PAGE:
Uni-Bayreuth Uni-Augsburg Uni-Würzburg Elitenetzwerk Bayern



The importance of windows of opportunity for long-distance dispersal to oceanic islands: examples from the Macaronesian archipelago

José María Fernández-Palacios

The current species composition of entire oceanic islands or specific insular ecosystems is the result of a complex scenario where several historical and ecological processes, including long-distance dispersal (LDD), subsequent colonization, speciation (within or among islands) and extinction may have played an important rule.

A window of opportunity for a long-distance dispersal (LDD) event could be defined as the time interval throughout which the several different items controlling LDD became simultaneously functional or available. Usually the occurrence of LDD windows of opportunity is analyzed in retrospect, for instance, when palaeobiogeographers try to reconstruct the past events that may have enabled a present bizarre (fossil or extant) species distribution. Among the items that have to be checked for hypothesizing the existence of such window(s) we should consider: i) the existence in the proper historical moment at the continental margins of the ecosystems where the focal species or taxa thrived, ecosystems that may have later persisted or disappeared in situ (as was the case for the Tethyan Palaeotropical Geoflora in Iberian and North Africa in respect to Macaronesia), ii) the existence of islands available to be reached and subsequently colonized (which may as well have later persisted or vanished under the sea, as was the case for several Palaeomacaronesia islands), or iii) the historical occurrence of the proper agents for facilitating the dispersal event, that may be still present today or not (for instance, palaeo-sea-currents or palaeo-wind systems).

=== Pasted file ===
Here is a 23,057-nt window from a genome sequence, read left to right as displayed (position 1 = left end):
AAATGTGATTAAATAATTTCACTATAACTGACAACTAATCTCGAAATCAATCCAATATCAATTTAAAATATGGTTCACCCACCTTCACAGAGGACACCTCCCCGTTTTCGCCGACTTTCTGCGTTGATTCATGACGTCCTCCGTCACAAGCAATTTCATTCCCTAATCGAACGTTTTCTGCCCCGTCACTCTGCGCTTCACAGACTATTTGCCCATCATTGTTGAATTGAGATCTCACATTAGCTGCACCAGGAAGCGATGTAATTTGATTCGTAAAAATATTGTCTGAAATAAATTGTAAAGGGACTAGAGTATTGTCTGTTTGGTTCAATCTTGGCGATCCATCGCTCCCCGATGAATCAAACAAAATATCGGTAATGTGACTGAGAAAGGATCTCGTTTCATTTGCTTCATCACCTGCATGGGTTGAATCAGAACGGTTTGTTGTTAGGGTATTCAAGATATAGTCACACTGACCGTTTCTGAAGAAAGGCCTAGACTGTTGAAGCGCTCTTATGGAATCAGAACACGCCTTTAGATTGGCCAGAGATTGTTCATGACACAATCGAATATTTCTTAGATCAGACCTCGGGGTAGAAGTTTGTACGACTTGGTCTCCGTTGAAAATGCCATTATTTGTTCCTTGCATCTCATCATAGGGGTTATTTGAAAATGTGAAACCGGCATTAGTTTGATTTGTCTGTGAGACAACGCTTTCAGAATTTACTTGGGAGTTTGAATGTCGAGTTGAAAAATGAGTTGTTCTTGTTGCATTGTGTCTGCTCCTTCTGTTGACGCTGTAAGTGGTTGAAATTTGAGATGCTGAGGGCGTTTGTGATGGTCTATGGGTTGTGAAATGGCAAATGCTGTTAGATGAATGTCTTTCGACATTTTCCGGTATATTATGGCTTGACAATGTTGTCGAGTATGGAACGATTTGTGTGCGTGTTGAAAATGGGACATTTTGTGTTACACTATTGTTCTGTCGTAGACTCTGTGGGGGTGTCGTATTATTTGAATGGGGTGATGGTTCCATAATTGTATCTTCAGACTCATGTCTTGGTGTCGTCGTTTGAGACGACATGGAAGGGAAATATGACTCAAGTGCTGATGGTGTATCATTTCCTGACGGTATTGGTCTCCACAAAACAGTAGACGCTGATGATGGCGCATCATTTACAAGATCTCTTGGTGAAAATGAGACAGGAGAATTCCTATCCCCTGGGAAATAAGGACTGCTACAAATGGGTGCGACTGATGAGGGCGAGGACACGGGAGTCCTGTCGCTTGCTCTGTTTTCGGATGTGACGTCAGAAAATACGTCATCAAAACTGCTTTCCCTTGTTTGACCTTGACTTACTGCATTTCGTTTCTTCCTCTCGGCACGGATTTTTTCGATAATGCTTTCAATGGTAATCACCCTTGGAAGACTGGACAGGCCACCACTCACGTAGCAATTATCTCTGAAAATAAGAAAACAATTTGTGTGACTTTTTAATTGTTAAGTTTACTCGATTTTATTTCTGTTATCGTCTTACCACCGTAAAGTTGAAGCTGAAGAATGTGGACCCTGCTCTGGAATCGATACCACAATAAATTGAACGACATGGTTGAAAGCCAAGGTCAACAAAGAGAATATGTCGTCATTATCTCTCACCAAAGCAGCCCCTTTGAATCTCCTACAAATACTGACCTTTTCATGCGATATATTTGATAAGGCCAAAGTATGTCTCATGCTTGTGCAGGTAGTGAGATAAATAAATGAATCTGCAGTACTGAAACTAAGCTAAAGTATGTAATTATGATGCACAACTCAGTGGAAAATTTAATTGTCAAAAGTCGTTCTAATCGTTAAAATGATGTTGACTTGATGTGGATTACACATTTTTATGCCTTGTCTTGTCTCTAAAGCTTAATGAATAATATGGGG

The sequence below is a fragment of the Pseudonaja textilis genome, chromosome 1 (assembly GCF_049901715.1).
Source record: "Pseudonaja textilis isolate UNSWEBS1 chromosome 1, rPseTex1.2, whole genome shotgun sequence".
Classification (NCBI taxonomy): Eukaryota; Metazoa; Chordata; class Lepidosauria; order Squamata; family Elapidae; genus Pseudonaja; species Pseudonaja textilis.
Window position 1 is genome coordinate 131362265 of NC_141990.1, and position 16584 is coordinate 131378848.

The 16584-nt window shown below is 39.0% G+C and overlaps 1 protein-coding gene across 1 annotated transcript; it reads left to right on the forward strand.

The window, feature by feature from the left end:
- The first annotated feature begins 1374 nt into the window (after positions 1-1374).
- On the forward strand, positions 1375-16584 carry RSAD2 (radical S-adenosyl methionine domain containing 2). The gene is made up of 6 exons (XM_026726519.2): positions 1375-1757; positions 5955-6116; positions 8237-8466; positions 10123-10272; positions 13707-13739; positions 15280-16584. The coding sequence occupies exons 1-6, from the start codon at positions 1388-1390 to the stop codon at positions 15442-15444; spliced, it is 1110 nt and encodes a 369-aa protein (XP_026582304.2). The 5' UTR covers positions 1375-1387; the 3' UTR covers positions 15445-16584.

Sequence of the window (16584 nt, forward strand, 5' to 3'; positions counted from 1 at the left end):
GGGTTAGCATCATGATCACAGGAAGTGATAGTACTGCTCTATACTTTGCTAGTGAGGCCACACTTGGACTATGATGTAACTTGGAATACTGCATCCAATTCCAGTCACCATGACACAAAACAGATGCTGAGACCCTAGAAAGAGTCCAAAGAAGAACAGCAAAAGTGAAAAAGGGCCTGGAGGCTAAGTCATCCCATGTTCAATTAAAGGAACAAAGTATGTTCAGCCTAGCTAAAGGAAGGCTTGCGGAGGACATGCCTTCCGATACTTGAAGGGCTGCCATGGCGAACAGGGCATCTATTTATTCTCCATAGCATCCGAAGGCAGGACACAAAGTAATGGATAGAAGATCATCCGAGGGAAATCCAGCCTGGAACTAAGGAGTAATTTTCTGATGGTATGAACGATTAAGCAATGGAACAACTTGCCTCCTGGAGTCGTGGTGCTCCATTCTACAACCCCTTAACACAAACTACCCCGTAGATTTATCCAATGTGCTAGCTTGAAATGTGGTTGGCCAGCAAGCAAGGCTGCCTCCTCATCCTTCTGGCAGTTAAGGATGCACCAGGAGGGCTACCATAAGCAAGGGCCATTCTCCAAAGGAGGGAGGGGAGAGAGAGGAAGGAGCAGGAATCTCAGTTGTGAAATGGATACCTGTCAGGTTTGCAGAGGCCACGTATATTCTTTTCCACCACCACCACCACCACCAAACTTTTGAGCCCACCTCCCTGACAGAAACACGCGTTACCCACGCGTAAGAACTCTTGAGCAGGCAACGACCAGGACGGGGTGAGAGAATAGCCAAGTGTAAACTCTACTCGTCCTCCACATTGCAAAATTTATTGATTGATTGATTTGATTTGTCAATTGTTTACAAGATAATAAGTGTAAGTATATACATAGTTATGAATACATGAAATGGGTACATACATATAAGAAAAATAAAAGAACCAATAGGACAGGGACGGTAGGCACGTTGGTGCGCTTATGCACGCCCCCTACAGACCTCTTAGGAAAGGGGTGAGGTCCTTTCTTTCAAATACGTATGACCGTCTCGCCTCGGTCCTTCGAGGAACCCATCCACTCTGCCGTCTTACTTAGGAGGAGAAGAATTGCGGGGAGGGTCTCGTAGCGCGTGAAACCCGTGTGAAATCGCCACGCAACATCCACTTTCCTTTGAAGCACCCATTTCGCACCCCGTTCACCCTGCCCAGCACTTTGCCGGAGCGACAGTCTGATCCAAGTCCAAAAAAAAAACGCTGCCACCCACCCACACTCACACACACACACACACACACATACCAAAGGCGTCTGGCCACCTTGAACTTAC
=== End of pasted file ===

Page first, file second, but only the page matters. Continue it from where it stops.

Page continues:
Also crucial for the understanding of the progression-rule colonization that may have shaped  the archipelago species composition are the iv) temporal availability of stepping stones, for instance, due to eustatic sea-level transgressions that permitted the emersion of non-subsided flat-topped seamounts (guyots) facilitating the dispersal, or v) the existence of peak periods, i.e. the simultaneous occurrence of high islands that may have facilitated, through island hopping, the persistence of endemic species before the disappearance due to erosion and subsidence processes of the mountain and summit ecosystems of the island where they were once present.

These windows of opportunity for long-distance dispersal can be hypothesized as well for explaining retro-colonization events, i.e. the colonization of the mainland by insular species derived from mainland ancestors, when climate changes have transformed in the past the sea-currents and wind systems nowadays prevailing in the focal zone. This is actually the case for several Iberian and North African species with a clear Macaronesian origin, whose insular ancestors have been able to disperse from Macaronesia to the mainland during the prevalence of the Westerlies winds at the mid latitudes (20-30 degrees), what happen several times during the different Pleistocene glaciations maxima events.

last modified 2011-03-07